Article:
Wordlessly she signalled to Teiwaz her intention and he began to shake his head fiercely, but when he saw the look in her eyes he nodded reluctantly. Isolda squeezed past him and prepared to spring at the guard. She calmed her breath, steadied her nerve and then launched herself into the air. In one movement, she grasped the hilt, pulled the sword from the scabbard, and sliced it upwards. The blade was blunt from neglect and instead of taking off the monsters head as she intended, it imbedded in the sinews of its neck. She struggled to free the weapon as black blood pumped from the wound. The creature writhed, already in its death throes, but it managed to grab her around her neck, its strength taking her by surprise. She thrashed around trying to free herself and grappled for the sword, but it was caught fast. She heard a cry from Teiwaz and through her choking haze saw the other Zeequart, now alerted by the commotion, bearing down upon her, sword drawn.

Teiwaz ran forward and his shoulder crashed into the guard’s legs taking the second Zeequart down. As it toppled the sword fell from its grasp and spun noisily across the stone flags. Teiwaz clambered up on his hands and knees trying to grab it, but seeing his intention the Zeequart, surprisingly nimble for its size, rolled over and over reaching it first. Teiwaz dived onto the creature and in a confusion of arms and legs both of them writhed about the floor straining for the weapon.

Isolda could feel herself losing consciousness as her assailant continued to squeeze her throat, however through her dimming sight she vaguely sensed the creature weakening as his blood pumped from the wound, and with one last effort she grasped its clawed hands and prised them open. She tumbled to the ground, but managing to keep her feet reached up and, clutching at the sword, pulled with all her might until she felt it give. Reluctantly, it slid free with a sluck, and a fountain of viscous matter sprayed high into the air. The Zeequart collapsed, its head lolling partially severed from its neck.

Isolda ran over to Teiwaz, and without breaking stride hefted the sword down with such force that it took the Zeequart’s head from its body. It spun across the floor, whirling the slimy contents in wide arcs until it came to rest and stopped altogether. She crumpled to her knees her chest heaving with the exertion, and slowly Teiwaz turned onto his side and pushed himself half-crouching to his feet. Both stayed as they were until their breath eased, and then looked sideways at each other and laughed.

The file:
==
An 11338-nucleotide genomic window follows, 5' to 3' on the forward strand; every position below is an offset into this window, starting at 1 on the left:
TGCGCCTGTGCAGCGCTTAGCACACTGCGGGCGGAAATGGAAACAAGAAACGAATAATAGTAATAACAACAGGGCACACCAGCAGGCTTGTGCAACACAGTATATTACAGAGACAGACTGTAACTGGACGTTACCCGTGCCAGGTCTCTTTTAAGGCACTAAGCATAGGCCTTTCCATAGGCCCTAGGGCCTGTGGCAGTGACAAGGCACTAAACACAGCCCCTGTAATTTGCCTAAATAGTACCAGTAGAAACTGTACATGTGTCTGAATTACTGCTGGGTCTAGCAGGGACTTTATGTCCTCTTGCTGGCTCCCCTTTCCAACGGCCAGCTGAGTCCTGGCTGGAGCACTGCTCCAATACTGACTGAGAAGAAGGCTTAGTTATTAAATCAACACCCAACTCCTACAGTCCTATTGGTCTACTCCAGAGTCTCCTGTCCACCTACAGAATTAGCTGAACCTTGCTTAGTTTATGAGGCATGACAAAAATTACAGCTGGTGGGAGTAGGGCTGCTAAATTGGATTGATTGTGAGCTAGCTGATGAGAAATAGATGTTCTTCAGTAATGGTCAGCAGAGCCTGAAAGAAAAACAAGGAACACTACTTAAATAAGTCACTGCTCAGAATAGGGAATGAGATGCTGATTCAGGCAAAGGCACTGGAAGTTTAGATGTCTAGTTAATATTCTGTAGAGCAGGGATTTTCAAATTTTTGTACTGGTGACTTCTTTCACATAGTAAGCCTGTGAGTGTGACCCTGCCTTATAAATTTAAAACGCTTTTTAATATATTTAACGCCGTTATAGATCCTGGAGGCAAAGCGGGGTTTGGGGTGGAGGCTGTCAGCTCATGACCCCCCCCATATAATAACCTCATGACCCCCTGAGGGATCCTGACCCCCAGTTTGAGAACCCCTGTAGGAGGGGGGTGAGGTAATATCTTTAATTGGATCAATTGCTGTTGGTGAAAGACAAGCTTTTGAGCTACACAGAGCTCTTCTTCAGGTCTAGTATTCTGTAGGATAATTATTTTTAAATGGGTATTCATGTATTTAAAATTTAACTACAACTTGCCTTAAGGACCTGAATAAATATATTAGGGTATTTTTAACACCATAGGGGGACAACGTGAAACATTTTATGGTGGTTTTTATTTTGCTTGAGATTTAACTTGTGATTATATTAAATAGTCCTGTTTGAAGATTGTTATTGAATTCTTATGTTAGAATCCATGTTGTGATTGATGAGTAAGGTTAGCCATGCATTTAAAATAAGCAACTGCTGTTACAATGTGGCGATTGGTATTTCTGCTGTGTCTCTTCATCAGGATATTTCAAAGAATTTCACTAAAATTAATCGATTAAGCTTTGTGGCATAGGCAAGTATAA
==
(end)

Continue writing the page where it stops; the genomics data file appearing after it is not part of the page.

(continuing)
‘That was fun,’ Isolda giggled with a tinge of hysteria. She looked around at the devastation and shaking herself free of her nervous energy continued. ‘We must remove these carcasses, but first we have to find the keys.’

In the dim light they patted their hands over the bodies of the Zeequarts, both gagging at the stench of their repulsive flesh.

It was nearly impossible to see, and Isolda muttered under her breath, goading herself on to touch the vile bodies, as she fumbled among the lice ridden clothing. She exhaled with relief when Teiwaz whooped in triumph.

‘Got them,’ and he jumped up jangling the bunch of keys he had found. He stuffed them into his tunic and they both began looking around for a hiding place for the bodies.

Further along the passageway, Isolda spotted a shadow in the wall. She strode over and found a small alcove with an opening in the back wall, and peering through it, she could just make out a chute that angled downwards and rapidly disappeared from sight. She picked up a pebble and tossed it. For a long time there was nothing, and then far below she heard a faint splash. Hurriedly, she walked back to the bodies, calling for Teiwaz to help her. They seized the first Zeequart and dragged him towards the opening, grunting with exertion as they tried to manoeuvre the obese body. It was a dead weight, and its claws kept catching in the cracked flagstones making their efforts even more laborious. When they reached the hole, they heaved the body up and, with their feet slipping on the slimy flagstones, shoved until it slid down the chute and disappeared into the black void. There was the sound of a weighty plumb as it hit the bottom. They turned for the next guard and with more pushing and shoving shouldered the body down the shaft. Isolda walked back one final time and gingerly picked up the severed head, tossing it through the hole to join the rest of the remains. Teiwaz gathered up the swords and, handing one to Isolda, they strapped them on under their tunics.